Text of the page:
Literacy as Listening
By Ben Mattson
Human language is a flexible thing. In linguistics, it is said that language is generative (some scholars use the term productive instead): Through language we can build an infinite number of meaningful sentences with a finite number of building blocks. So there’s quite a lot of room to play in the sandbox. Something I like to do is sample different conceptions of relatively ordinary words, and expand the boundaries of how I use and play with them. We do this all the time in poetry, philosophy, music, theater, etc... we’re trying to read the conventional signs (or phonemes), and have the option of tunneling into different vistas or dimensions through the portals of allegory and spoken, lived-experience language.
In this short piece, I’d like to try doing this just a bit with the word literacy. Here’s a first pass at the space I’d like to explore with you: Literacy as involving our ability to listen to (but not necessarily act on) inner insights, to acknowledge and empower our desire to voyage beyond received knowledge, wisdom, and what it means to be literate in a given domain. Literacy turned in on itself, if you will. We could give this a name..like second-order literacy, meta-literacy, super-sexy-literacy, over-intellectualized-literacy...But in what follows I’m just going to use the term literate. So let us--tree-dwellers, pond-ponderers, what have you--voyage to this pond, and listen to see if it is inviting.
In a phrase associated with Jiddu Krishnamurti, what if we cultivated a desire for freedom from the known? Freedom, or at least reflective distance, from that which we think we know, from norms about how to think, feel, and live. This is one corner of the pond (as I have constructed it), and it applies to not just knowledge of academic stuff like linguistics, but to anything we’d like it to. With the freedom that the generativity of language gives us, we can step back, re-listen to what we think we know and have learned. If I know the words to all of a great poet’s poetry, but am never allowed to apply them in new, creative, unexplored ways, then maybe I’m missing out.
In another way, cultivating reflective distance can be like learning to listen--for instance, learning to hear our own individual voices and needs, rather than staying in well-worn (and many times harmful) grooves and patterns. Speaking personally for a moment, I have young cousins who I care for immensely. I don’t want them to memorize and adopt this ‘other’ notion of literacy as reflective distance or literacy as deep listening... I don’t want them to statically memorize or adopt anything. Especially as rapidly growing youngsters, it’s important to be aware of when we are carrying another’s ideas and emotion, and to choose whether we do so. Without going into specifics, they have a close relative who is controlling and overly critical to the extent they are afraid even to speak. They are incredibly empathetic, and have taken to heart his criticisms. So I want to give them space and autonomy, if they’d like, to sample the notion that literacy can be more than what others think, say, and impute on us. In this context, I want to facilitate for them the process of developing emotional and developmental literacy: Attending to the alphabet of their genuine, valid feelings, and realizing and holding to the insight that they can develop without the harsh negativity of their relative.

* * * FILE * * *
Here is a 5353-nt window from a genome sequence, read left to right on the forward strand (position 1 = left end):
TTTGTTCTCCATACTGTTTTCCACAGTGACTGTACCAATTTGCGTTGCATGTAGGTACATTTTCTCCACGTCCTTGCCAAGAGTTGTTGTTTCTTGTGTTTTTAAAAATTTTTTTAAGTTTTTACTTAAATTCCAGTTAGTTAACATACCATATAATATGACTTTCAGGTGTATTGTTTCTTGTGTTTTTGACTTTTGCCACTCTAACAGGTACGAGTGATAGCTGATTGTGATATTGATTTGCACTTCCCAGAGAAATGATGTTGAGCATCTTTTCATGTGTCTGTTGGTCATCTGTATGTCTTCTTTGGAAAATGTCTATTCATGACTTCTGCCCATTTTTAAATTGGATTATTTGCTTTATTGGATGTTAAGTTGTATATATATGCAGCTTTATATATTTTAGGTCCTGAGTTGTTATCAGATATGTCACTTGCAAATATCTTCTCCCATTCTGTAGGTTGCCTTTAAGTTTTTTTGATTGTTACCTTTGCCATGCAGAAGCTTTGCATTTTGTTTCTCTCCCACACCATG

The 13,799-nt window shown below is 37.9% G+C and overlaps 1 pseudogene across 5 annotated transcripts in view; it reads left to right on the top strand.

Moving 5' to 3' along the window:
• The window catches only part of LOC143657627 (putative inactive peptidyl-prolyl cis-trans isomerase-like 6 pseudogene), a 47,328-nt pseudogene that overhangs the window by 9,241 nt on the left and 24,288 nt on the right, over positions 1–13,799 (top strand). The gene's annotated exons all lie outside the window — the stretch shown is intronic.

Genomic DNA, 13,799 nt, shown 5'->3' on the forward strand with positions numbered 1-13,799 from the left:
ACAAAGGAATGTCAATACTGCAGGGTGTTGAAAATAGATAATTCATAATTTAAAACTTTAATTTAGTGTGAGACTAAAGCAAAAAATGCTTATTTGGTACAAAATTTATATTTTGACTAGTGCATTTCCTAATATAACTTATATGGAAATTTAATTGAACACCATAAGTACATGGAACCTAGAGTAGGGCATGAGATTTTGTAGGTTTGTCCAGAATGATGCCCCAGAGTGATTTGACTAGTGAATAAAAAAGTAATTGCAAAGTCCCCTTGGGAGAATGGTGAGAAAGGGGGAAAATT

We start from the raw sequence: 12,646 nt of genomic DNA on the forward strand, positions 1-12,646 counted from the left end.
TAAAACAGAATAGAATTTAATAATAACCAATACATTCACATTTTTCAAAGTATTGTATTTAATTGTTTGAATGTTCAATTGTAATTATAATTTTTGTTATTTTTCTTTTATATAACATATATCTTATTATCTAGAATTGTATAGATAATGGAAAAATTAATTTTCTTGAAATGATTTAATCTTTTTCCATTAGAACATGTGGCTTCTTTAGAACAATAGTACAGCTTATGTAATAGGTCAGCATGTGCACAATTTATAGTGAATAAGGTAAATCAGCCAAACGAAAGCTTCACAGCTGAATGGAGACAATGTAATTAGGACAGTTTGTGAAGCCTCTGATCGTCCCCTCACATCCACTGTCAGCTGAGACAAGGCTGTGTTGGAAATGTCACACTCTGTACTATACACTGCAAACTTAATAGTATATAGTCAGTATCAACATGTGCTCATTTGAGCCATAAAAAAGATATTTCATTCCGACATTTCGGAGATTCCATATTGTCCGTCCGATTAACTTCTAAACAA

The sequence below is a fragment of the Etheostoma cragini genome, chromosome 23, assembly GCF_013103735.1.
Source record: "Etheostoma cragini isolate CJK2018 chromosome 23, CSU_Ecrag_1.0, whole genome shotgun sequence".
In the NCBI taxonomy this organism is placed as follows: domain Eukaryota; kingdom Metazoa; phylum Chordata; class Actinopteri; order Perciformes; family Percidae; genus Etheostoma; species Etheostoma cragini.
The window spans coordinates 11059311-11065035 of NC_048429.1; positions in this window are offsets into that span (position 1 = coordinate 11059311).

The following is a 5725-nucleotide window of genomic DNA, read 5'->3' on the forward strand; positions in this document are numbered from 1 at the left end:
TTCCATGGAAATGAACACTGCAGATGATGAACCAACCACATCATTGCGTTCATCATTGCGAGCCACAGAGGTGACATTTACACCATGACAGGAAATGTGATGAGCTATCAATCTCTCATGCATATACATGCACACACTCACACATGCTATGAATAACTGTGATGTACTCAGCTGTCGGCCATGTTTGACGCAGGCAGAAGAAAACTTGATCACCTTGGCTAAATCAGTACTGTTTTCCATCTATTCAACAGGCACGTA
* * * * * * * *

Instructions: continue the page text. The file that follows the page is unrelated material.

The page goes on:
In general, literacy which reaches beyond itself can, from the inside, feel like having the freedom to splash and have fun. More than anything, I want my cousins to have the freedom to voyage beyond the pond and develop a love of listening and learning, not just accumulation of learning. It shouldn’t have limits. The idea, then, is to acknowledge the quiet, almost imperceptible yet deeply earnest impulses we’re never taught to acknowledge when we’re learning to read (whether we’re reading books, or other people). Knowledge is based on acknowledgment. Acknowledging that one lives in certain patterns, and for my cousins separating who they are and wish to be from what their relative says, often begins with internal listening.
So it can be more than just cognitively interesting to stretch our immediate conceptions of what a given term involves, or can involve. Reading and writing is essential to contemporary life as we commonly know it, but why should we be limited, contained, bound (see Plato’s allegory of the cave, if you’d like) to rehashing and repeating what’s already been said? Often we operate with one foot in the future — we dream, we make recommendations at work and with friends and family. Sometimes our dreams are vast, and sometimes we yearn to dip more than just a toe in. We build revolutions, even if incrementally. Literacy is lovely. Let it listen, blossom and grow.